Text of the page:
Cal Baier-Anderson, Ph.D., is a Health Scientist.
The proliferation of nanoscale materials in consumer products is impressive: nano titanium dioxide and zinc oxide in sunscreen, buckyballs in face creams, and nanosilver in socks are but a few examples of what is currently available for purchase. But they make me wonder: what happens when the nanomaterials in or released from these products are washed down the drain?
A recent study published in Environmental Science & Technology (ES & T) demonstrates that nanoscale silver, added to socks to reduce the growth of odor-causing bacteria, readily washes out into wash water. Testing of the wash water demonstrates that some of the silver is present in nanoparticle form, although dissolved silver ions are also present. And of course, at the end of the day, nanoparticles present in personal care products, such as nanoscale zinc oxide and titanium dioxide in sunscreen and carbon fullerenes in face creams, will also be washed down the drain in the sink, shower, or tub.
For most communities, the wastewater treatment plant is the next downstream recipient of these down-the-drain nanoparticles. The impact that wastewater treatment has on nanomaterials, or conversely, the impact that nanomaterials have on wastewater treatment, is largely unknown.
According to Cynthia Finley, Ph.D., Director for Regulatory Affairs at the National Association of Clean Water Agencies, “Our first concern is that nanoparticles could interfere with the wastewater treatment process and undermine our ability to meet our obligations under the Clean Water Act.”
“Our second concern is that the nanomaterials will make it through the wastewater treatment process and be discharged into receiving waters. Although currently there is no requirement for us to treat nanomaterials, we take our responsibilities seriously, and are mindful of the potential impacts of unregulated chemicals. Right now we don’t know how to treat nanomaterials in wastewater, so research will be very important in determining the appropriate response of wastewater treatment agencies.”
Depending on their characteristics, nanoparticles could wind up in the sludge (the solid materials removed from wastewater in the course of its treatment) or could be discharged with the treated wastewater. The disposition of nanoparticles following wastewater treatment will determine their subsequent fate and transport pathways; if nanoparticles primarily find their way into sewage sludge, then impact studies will need to focus on potential releases following land application and incineration, the main means by which we manage such sludge. If, however, nanoparticles primarily flow out in the discharge water, impact studies must consider their potential effects on aquatic organisms and ecosystems.
Another new paper published in ES & T describes a computer model that seeks to predict the movement of three types of nanoparticles – nano silver, nano titanium dioxide, and carbon nanotubes – throughout the materials’ life cycles. If validated for nanomaterials, models such as these can be useful, because they help us predict where nanoparticles may go, and hence where we might want to search for possible adverse impacts.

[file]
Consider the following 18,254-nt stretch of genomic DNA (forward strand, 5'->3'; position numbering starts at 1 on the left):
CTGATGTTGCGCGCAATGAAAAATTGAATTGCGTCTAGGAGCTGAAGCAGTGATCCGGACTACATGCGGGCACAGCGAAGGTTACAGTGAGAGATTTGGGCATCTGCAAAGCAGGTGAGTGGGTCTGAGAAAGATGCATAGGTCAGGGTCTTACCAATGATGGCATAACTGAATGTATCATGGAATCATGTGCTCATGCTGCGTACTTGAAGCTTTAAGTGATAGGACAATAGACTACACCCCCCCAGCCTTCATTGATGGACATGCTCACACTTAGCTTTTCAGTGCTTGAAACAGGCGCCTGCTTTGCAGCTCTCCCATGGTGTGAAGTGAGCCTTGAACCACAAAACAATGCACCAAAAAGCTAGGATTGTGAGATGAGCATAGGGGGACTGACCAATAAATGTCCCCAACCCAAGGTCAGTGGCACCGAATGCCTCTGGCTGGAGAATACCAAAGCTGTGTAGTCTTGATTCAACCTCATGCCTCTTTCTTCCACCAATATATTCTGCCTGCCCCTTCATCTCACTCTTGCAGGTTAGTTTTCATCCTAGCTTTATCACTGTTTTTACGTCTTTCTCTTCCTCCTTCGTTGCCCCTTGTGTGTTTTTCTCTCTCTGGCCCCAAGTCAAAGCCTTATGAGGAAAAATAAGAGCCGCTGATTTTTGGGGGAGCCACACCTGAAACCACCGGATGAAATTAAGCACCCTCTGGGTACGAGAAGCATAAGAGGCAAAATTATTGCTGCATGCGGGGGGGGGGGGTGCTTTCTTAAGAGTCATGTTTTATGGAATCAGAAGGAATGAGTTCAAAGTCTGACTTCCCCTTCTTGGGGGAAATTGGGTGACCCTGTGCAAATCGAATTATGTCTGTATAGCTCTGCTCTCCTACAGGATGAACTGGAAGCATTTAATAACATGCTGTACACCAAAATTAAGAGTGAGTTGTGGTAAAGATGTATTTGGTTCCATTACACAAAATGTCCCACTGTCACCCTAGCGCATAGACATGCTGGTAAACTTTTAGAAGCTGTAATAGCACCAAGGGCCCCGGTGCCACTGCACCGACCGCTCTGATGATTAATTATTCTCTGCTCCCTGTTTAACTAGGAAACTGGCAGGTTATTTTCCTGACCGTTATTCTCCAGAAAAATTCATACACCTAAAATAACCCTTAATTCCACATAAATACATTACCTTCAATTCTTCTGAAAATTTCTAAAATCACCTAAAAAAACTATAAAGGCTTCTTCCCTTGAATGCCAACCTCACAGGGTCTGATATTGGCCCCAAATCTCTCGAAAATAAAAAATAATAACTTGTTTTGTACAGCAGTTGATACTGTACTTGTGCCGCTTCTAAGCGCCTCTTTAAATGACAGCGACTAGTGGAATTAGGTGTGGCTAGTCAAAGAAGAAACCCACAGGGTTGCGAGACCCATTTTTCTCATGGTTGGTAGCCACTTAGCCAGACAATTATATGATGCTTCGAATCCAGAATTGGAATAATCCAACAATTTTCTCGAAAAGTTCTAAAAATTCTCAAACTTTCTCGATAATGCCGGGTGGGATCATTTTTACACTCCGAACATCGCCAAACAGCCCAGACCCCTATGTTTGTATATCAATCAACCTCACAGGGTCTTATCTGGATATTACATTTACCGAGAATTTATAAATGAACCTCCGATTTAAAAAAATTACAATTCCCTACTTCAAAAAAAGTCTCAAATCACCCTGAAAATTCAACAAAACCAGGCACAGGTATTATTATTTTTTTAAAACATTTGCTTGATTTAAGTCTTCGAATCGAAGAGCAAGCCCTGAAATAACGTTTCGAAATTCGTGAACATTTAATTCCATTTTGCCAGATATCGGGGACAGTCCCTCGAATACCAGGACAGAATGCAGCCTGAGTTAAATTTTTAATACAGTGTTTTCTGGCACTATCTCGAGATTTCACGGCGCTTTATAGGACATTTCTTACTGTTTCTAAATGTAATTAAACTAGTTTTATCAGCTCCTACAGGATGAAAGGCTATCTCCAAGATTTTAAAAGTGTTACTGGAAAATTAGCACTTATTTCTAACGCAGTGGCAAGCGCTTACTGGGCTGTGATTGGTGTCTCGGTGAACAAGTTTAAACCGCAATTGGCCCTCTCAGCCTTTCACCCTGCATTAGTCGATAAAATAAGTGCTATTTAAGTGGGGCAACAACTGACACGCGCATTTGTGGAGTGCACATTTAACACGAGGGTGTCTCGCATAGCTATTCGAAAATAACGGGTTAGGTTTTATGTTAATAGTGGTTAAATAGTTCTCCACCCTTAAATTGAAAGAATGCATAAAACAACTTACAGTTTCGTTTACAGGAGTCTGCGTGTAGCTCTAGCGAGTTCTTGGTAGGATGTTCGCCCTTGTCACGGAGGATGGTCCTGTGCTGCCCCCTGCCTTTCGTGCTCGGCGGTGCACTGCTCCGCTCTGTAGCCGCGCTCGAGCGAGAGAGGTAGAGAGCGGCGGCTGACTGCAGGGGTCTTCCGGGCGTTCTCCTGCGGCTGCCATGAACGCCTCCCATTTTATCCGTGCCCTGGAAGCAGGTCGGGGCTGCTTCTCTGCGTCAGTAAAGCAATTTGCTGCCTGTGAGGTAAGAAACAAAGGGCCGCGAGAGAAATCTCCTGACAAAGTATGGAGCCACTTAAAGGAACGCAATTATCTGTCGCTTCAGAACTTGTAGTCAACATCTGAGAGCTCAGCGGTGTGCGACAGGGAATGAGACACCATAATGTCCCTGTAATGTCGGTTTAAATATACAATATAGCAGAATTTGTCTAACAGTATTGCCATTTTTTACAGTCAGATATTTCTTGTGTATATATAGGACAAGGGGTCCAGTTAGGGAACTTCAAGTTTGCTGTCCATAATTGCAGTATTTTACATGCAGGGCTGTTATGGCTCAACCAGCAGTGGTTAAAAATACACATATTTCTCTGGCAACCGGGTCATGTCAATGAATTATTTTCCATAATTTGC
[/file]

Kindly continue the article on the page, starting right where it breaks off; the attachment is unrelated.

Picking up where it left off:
Of course, given how little data are actually available, modeling studies like these are constructed on a mountain of assumptions, or even best guesses. In this study, the authors assume that 60% of nano titanium dioxide produced is used in cosmetics and sunscreens, and that 95% of this material winds up in wastewater treatment plants. In contrast, the authors assume that carbon nanotubes are more likely to be used as additives to solid materials, such as plastics or other composites, and therefore they are more likely to be disposed of with solid waste. Because the uses of nano silver are currently much more diverse, the authors assume some would end up in wastewaters, some would be released to air and some would be disposed of as solid waste.
As more real data are acquired, models need to be adjusted and or updated. For example, the model I just described assumes that dissolved silver, rather than silver nanoparticles, will be the dominant form of silver released into wastewaters. Based on the results of the sock study, however, we now have good reason to expect that silver still in the form of nanoparticles will be released into wastewaters – something any good model would need to account for.
All this is to say that we are a long way from understanding the environmental fate and transport of down-the-drain nanomaterials. The development of models, as imperfect as they may be, can still help to guide research by allowing us to make predictions that we can then empirically test. Through such bootstrapping, we can hopefully move toward developing better guidance and standards that wastewater treatment system operators will need to protect the environment and public health.
But better models and more research don’t ensure safety. Our concerns regarding down-the-drain nanomaterial releases are yet another reason we urge that nanomaterials not be used in dispersive applications until their potential effects to human health and the environment are fully understood and mitigated.
Update: Jen Jackson of the East Bay Municipal Utilities District wasn't able to get back to me with her thoughts until after I published this post. Here's what she says:
“There is growing concern among wastewater agencies about the proliferation of products containing nanomaterials, such as nanosilver and nanocopper. Nanomaterials may behave differently than larger molecules when they reach wastewater treatment plants. We don’t know whether some nanomaterials may impair the wastewater treatment process, or sail through treatment plants into local waterways. Unfortunately, research on the impact of nanoparticles to the wastewater treatment process has not kept pace with the number of uses and applications of nanomaterials."